Top Traveller Quotes

Browse top 133 famous quotes and sayings about Traveller by most favorite authors.

Favorite Traveller Quotes

101. "Ned made a tremendous rattling, at which Bullet took fright, broke his bridle, and dashed off in grand style; and would have stopped all farther negotiations by going home in disgust, had not a traveller arrested him and brought him back; but Kit did not move."
Author: Augustus Baldwin Longstreet
102. "Like all great travellers, I have seen more than I remember, and remember more than I have seen."
Author: Benjamin Disraeli
103. "When I have come to you, at last (as I have always done), I have come topeace and happiness. I come home, now, like a tired traveller, and findsuch a blessed sense of rest!"
Author: Charles Dickens
104. "Where else can bubble-gum hearts, the dream travellers, the serial killers, and the occasional guest-star from beyond the grave occupy the same space?"
Author: Clive Barker
105. "Tell the truth, traveller, or you create issues hard to overcome later."
Author: Elaina J. Davidson
106. "Travelling, one accepts everything; indignation stays at home. One looks, one listens, one is roused to enthusiasm by the most dreadful things because they are new. Good travellers are heartless."
Author: Elias Canetti
107. "What inn is thisWhere for the nightPeculiar traveller comes?Who is the landlord?Where are the maids?Behold, what curious rooms!No ruddy fires on the hearth,No brimming tankards flow.Necromancer, landlord,Who are these below?"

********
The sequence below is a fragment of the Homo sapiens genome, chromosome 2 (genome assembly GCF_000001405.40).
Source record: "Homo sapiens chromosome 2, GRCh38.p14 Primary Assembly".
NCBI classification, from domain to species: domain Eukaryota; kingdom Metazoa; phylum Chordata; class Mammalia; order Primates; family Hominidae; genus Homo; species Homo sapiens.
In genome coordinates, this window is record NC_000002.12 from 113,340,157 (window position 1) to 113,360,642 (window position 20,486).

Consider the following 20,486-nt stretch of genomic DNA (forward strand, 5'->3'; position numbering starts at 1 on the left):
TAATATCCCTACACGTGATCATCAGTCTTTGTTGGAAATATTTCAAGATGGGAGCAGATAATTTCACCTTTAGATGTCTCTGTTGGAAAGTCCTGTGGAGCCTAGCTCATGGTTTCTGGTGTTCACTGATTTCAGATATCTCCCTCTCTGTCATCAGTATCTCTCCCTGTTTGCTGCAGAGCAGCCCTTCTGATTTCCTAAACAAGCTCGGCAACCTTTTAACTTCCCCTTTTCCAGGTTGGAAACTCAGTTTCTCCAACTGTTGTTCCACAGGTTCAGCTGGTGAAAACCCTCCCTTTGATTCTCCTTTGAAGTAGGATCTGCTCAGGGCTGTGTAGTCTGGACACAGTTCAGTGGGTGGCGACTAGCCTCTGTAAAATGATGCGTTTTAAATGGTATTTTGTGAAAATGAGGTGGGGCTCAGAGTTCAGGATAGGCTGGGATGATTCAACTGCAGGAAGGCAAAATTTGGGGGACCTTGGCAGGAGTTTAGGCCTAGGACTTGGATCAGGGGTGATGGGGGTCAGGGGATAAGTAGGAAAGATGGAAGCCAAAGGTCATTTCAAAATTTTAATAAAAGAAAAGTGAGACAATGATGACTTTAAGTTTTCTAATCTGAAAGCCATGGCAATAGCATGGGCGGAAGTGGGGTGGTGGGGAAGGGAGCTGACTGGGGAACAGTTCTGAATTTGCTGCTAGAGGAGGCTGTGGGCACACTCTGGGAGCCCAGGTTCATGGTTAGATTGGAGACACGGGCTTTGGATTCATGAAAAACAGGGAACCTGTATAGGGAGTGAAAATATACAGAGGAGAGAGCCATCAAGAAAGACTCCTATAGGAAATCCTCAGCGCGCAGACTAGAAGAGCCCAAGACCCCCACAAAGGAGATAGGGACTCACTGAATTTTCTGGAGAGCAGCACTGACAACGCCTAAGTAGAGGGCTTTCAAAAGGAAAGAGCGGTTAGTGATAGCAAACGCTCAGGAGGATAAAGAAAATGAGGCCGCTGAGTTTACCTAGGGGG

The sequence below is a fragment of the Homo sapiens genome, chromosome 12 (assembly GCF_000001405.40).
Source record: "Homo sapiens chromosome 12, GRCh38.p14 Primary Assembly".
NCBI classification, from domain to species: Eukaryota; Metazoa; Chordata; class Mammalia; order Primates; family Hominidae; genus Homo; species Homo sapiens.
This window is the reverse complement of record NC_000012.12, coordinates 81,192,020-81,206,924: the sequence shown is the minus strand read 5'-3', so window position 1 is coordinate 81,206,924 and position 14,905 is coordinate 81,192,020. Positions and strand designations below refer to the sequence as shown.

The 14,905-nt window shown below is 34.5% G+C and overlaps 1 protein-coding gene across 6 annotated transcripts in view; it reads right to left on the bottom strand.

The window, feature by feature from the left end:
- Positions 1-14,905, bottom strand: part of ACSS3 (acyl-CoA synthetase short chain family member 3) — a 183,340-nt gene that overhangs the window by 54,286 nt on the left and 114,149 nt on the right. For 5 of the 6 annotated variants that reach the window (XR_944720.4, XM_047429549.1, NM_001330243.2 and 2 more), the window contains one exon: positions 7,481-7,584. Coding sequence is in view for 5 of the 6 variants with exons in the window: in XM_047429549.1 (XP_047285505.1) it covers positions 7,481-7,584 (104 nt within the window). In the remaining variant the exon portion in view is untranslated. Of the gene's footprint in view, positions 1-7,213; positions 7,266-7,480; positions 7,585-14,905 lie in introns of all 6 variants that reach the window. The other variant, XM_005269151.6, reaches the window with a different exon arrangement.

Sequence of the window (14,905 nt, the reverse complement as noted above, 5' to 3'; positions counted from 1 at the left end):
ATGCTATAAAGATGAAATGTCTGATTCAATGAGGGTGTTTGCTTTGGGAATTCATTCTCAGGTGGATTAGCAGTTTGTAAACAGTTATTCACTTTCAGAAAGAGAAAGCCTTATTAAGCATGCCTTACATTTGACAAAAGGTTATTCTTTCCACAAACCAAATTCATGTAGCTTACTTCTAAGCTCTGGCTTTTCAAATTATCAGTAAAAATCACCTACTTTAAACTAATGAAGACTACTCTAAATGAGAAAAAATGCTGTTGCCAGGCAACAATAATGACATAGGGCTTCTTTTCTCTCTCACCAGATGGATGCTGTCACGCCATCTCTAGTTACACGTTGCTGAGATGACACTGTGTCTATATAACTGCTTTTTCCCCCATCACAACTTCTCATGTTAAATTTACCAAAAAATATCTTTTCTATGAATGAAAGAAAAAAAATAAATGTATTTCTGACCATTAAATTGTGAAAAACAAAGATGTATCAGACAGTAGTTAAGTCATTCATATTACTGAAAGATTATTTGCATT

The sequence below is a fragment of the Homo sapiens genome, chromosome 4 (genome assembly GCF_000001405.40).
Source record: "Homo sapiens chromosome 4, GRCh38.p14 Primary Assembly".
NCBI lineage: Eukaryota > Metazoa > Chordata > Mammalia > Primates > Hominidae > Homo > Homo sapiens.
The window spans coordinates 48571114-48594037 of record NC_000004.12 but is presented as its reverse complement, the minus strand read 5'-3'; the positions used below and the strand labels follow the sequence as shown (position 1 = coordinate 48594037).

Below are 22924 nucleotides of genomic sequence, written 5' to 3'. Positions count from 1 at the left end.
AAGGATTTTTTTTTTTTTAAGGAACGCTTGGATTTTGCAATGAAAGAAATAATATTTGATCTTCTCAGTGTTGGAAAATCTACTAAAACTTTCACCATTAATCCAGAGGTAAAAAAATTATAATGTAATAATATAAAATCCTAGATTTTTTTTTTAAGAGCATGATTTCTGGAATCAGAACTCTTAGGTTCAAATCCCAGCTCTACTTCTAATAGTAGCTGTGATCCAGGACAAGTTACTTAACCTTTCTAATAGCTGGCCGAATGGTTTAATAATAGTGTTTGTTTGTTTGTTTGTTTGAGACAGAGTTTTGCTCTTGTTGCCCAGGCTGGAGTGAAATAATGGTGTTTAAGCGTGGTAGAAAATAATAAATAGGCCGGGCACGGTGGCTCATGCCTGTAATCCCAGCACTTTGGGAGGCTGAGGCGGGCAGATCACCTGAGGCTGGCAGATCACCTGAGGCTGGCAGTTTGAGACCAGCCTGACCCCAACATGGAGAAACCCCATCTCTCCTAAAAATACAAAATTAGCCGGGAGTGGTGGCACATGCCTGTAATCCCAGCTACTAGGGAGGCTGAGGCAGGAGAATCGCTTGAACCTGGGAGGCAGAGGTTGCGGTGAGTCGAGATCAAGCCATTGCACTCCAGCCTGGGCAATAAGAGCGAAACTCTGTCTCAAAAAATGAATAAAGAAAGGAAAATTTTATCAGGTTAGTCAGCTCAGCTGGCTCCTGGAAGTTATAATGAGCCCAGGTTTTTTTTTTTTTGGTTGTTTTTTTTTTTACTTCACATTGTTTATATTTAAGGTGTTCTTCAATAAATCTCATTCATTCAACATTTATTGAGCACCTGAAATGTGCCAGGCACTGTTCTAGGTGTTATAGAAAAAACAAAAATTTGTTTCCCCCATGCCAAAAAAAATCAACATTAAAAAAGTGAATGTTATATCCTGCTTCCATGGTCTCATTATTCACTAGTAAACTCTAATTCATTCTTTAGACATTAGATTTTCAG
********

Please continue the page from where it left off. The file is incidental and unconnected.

Author: Emily Dickinson
108. "I suppose there has been nothing like the airports since the age of the stage-stops - nothing quite as lonely, as sombre-silent. The red-brick depots were built right into the towns they marked - people didn't get off at those isolated stations unless they lived there. But airports lead you way back in history like oases, like the stops on the great trade routes. The sight of air travellers strolling in ones and twos into midnight airports will draw a small crowd any night up or two. The young people look at the planes, the older ones look at the passengers with a watchful incredulity."
Author: F. Scott Fitzgerald
109. "When the fight ends you can afford to relax. That's the worst part. Winner or loser you have again eyes to see around you. Blood, butchered bodies, bodies pierced by arrows. You stir inside, your heart tightens, the feeling of loss wells up. The sense of smell is the next thing to revive, adding a new dimension of pain. I closed the eyes of the last cadet, blue eyes, unseeing, his body, so small, almost a child, the youngest cadets were all gone, their faces surprised in death. Cold lips never able again to kiss a girl. It's then that the emptiness swallows you and you mourn inside. Damn you, Scharon. No! Damn you, Travellers."
Author: Florian Armas